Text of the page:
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Congenital bladder diverticulum is usually found in childhood, and its presentation in adults is very rare. We present a case of large congenital bladder diverticulum in a 60-year-old male, with a successful outcome after a diverticulectomy.
Nipun Kumar Awasthi, Hemant Kumar Goel, Vinod Priyadarshi, Praveen Kumar Pandey, Dilip Kumar Pal
Submitted October 16, 2012 - Accepted for Publication December 16, 2012
KEYWORDS: Congenital diverticulum, adult
CITATION: UroToday Int J. 2013 February;6(1):art 9. http://dx.doi.org/10.3834/uij.1944-5784.2013.02.09
Bladder diverticulum represents a herniation of the bladder urothelium through the muscularis propria of the bladder wall. Congenital diverticula usually present during childhood, with a peak occurrence in patients less than 10 years old . These are mainly solitary, often in association with vesicoureteral reflux . The primary cause in those without coexisting lower urinary tract obstruction appears to be a congenital weakness at the level of the ureterovesical junction and not bladder outlet obstruction .
A 60-year-old male presented with a decreased flow of urine for the last 1 year. This symptom became aggravated during that 1 year. There was no history of any other storage or voiding lower urinary tract symptoms.
On physical examination, the patient’s abdomen was found to be soft and non-tender. There were no appreciable masses. The external genitalia were normal. All blood laboratory values were found to be within normal limits. The patient’s urinalysis was within normal limits. Ultrasonography revealed a large diverticulum in the right posterolateral wall, showing few echogenic calculi within the diverticulum. The kidneys were normal in shape, size, and position. Corticomedullary differentiation was normal, and both the ureters were normal. Urodynamic studies showed normal findings.
The voiding cystourethrogram (VCUG) showed a large diverticulum with multiple calculi, without any evidence of any vesicoureteric reflux (VUR) (Figure 1, Figure 2). Diverticulectomy was done by a combined intra- and extravesical approach, and a single large diverticulum was found in the posterior wall with a wide mouth. Nine calculi, the largest measuring 1.5 cm, were retrieved from within the diverticulum. Postoperatively, a suprapubic catheter was maintained for 3 weeks; then a voiding cystourethrogram was done and showed no evidence of diverticulum, but there was grade II vesicoureteric reflux (Figure 3). The patient was placed on chemoprophylaxis, and after 6 months the vesicoureteric reflux subsided spontaneously.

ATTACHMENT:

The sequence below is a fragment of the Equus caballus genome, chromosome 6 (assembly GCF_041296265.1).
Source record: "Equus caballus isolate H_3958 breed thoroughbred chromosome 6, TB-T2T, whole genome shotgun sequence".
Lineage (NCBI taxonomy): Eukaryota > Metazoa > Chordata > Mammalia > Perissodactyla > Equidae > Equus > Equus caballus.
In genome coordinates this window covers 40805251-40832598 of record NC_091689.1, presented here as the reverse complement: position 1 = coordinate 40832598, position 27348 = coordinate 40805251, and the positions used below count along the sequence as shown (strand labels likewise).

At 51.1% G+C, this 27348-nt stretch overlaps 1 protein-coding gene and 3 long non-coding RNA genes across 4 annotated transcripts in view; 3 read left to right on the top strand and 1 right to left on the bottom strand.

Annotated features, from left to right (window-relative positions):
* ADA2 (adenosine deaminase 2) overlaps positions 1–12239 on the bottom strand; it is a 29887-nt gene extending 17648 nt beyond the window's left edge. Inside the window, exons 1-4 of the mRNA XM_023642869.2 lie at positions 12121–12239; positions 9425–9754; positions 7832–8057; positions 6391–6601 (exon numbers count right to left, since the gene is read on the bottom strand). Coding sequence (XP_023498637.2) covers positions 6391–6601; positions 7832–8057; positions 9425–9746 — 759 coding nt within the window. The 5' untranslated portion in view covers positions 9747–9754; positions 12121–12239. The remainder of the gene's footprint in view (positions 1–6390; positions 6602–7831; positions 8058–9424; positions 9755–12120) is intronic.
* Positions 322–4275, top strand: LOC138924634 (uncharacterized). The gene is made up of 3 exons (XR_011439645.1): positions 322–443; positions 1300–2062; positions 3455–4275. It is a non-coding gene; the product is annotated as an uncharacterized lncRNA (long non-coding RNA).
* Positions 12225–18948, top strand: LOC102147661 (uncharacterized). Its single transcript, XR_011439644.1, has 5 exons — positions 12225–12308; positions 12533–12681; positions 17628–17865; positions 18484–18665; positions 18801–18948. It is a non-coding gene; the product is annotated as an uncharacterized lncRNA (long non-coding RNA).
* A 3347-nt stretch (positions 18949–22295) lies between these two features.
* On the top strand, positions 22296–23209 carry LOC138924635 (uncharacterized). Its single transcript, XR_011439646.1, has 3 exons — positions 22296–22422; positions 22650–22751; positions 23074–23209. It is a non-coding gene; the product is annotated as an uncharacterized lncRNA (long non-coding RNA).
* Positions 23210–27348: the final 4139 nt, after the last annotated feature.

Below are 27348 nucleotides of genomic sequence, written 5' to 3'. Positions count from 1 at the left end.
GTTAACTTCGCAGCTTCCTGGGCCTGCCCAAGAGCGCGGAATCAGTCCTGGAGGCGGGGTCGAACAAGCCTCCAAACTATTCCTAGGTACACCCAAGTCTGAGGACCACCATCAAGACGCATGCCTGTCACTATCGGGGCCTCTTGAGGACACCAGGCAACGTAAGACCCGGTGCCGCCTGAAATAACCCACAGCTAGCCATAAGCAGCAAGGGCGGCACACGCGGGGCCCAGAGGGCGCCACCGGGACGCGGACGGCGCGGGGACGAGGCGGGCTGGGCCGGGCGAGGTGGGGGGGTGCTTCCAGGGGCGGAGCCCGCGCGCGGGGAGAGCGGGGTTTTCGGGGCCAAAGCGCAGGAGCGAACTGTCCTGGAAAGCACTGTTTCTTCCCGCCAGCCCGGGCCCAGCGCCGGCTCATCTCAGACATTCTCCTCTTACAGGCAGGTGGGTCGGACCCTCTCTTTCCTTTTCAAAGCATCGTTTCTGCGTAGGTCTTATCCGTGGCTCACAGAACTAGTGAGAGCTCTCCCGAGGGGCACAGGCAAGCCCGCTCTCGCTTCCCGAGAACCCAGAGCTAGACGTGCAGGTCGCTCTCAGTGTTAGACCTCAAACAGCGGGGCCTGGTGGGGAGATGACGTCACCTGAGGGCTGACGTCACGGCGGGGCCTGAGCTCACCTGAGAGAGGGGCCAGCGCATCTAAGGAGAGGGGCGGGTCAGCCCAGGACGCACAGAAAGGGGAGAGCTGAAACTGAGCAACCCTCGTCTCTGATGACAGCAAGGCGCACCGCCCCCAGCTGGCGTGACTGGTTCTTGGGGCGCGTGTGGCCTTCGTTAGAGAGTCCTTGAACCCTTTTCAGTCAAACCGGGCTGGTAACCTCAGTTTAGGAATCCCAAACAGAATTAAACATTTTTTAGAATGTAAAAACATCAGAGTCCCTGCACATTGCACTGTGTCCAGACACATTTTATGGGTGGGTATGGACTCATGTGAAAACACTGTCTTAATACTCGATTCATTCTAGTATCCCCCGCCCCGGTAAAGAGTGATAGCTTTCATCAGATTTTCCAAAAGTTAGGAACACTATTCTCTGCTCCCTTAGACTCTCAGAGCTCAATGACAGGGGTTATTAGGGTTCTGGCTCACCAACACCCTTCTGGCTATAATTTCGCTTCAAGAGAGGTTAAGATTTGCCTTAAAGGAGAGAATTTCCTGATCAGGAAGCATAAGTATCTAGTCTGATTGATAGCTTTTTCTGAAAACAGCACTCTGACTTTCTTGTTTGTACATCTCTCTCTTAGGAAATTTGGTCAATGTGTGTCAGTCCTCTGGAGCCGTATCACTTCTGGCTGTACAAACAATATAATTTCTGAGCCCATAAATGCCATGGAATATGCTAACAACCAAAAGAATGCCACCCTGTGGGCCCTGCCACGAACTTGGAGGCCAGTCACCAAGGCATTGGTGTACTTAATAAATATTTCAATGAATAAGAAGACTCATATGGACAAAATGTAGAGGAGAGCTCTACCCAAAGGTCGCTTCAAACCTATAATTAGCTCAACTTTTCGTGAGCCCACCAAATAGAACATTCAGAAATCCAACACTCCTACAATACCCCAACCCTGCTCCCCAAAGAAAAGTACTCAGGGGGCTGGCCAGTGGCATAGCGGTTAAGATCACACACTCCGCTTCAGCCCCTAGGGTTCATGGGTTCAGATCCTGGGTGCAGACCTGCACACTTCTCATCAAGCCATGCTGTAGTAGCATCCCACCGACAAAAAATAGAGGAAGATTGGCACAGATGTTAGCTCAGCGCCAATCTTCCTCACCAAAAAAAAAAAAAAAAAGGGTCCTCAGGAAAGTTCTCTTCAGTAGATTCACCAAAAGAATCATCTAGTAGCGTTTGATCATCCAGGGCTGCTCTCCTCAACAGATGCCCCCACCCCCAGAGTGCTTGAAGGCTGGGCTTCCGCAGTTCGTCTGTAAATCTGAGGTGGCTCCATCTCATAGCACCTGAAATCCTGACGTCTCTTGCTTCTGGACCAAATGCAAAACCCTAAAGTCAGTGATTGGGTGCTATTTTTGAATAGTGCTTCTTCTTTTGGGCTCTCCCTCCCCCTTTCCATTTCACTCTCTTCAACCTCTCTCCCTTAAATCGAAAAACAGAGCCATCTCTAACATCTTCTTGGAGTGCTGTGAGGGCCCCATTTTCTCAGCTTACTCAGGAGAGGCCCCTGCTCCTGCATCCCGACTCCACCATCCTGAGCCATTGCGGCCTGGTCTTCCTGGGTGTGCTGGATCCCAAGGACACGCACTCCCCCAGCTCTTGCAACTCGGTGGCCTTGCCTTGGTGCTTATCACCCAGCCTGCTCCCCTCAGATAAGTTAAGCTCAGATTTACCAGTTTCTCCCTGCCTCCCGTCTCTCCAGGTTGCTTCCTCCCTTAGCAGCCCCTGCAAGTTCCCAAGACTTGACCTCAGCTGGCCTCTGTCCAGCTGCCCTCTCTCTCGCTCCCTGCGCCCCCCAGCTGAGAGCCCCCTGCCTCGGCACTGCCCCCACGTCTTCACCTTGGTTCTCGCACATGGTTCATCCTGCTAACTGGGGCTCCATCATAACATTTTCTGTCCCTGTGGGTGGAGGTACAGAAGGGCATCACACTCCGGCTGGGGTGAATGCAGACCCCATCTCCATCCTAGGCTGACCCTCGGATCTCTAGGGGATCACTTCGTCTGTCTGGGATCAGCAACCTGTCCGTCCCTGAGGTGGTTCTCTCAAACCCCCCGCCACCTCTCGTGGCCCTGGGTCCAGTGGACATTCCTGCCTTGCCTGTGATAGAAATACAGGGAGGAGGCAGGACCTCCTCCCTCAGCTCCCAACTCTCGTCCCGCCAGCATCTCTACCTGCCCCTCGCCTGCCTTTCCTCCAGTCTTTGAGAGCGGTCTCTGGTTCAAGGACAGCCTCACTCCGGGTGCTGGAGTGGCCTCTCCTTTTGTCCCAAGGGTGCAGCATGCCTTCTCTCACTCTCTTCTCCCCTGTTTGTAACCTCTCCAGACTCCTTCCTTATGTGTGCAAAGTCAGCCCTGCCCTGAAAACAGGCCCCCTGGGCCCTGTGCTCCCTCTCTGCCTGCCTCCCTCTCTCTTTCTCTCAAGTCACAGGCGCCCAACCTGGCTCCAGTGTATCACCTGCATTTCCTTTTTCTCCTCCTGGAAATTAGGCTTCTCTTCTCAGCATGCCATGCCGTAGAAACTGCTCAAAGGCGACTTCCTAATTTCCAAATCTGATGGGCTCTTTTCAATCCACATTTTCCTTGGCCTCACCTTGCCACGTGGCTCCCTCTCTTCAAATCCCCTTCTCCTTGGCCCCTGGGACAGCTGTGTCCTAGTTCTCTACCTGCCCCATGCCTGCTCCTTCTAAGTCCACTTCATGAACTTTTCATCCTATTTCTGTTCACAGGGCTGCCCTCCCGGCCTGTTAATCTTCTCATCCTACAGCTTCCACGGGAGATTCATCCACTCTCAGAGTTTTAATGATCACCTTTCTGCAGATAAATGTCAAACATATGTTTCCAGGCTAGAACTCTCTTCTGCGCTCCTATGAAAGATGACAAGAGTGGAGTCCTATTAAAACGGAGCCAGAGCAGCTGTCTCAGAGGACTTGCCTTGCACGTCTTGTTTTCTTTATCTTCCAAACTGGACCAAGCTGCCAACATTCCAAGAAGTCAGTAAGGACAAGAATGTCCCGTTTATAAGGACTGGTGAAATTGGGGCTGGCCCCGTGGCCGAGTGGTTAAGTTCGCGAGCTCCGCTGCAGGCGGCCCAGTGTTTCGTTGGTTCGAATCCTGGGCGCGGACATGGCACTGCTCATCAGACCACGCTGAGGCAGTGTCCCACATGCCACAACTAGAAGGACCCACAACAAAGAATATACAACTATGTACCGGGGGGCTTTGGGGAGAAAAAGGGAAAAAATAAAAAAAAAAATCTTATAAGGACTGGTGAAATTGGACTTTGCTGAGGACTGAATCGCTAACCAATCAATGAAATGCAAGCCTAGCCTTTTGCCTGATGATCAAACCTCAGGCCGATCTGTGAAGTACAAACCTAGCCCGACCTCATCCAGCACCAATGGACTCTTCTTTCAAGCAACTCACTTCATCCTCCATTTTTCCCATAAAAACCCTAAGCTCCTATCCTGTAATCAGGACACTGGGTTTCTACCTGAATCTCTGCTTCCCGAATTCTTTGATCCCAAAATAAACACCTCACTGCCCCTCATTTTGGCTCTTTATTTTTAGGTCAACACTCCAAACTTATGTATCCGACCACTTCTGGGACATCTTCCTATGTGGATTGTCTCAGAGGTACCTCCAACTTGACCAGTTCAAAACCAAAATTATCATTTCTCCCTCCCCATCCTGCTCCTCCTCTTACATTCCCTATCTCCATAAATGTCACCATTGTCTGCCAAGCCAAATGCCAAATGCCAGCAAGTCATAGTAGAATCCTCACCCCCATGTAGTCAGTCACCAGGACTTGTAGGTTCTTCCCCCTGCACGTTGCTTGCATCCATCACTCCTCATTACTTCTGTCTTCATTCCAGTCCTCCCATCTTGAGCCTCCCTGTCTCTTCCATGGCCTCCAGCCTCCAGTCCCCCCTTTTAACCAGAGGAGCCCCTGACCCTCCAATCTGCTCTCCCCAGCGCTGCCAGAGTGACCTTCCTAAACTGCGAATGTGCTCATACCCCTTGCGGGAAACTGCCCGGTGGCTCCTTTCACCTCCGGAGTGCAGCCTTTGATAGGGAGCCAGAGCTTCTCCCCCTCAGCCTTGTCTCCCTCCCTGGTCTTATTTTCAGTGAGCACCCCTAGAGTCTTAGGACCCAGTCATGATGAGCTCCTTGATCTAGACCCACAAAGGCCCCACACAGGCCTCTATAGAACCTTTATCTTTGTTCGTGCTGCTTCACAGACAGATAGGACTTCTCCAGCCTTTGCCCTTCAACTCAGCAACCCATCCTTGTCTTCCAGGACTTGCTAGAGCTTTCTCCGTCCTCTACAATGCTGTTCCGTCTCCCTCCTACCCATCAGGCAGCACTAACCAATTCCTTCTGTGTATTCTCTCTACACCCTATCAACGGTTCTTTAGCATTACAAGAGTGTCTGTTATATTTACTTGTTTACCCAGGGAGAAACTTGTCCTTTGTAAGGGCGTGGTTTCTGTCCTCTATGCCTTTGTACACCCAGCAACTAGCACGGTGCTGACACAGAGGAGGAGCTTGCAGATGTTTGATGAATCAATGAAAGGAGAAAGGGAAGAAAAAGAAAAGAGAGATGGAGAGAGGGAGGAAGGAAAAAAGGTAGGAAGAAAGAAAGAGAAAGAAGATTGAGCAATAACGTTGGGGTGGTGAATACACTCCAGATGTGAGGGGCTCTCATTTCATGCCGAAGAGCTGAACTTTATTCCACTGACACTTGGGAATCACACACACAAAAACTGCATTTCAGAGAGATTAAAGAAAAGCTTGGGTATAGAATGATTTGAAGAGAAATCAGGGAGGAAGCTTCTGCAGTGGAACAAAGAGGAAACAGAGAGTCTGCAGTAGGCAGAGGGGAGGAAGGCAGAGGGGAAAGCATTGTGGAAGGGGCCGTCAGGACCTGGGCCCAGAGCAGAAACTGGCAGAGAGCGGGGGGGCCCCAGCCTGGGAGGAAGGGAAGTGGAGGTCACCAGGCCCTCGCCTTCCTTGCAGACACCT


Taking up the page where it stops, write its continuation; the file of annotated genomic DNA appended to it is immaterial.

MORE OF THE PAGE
Congenital bladder diverticula in an adult are a rare pathology. They usually present during childhood, but in this case presentation, at 60 years of age was unusual. The incidence in children is 1.7% , and no congenital diverticulum has been reported till now in adult patients.
They are usually asymptomatic and detected during investigations of lower urinary symptoms (i.e., recurrent urinary infections, hematuria, or bladder emptying disorders). They can be further complicated with vesicoureteral reflux, lithiasis, tumors, ureteral obstructions, and, more rarely, with acute urine retention and acute abdomen due to rupture . Rarely, a congenital bladder diverticulum occurs in adults and may be the cause of outflow obstruction. Diagnosis is made through ultrasound imaging, but they are better visualized through urethrocystography . A urodynamic study was done to rule out bladder outlet obstruction, impaired compliance, and neurogenic voiding dysfunction .
No further therapy is required in incidentally found congenital or acquired bladder diverticula unless they present persistent symptoms of recurrent infections, obstruction, stones, malignancy, or other complicating factors such as ipsilateral vesicoureteral reflux . An open diverticulectomy with a combined intra- and extravesical approach was carried out in this patient. Vesicoureteric reflux can be seen temporarily due to muscle weakness and weakness of the ureteric orifice but resolves spontaneously, as it was in this case. The patient voided successfully after catheter removal. After 6 months of follow-up, the patient has been doing well with satisfactory voiding.
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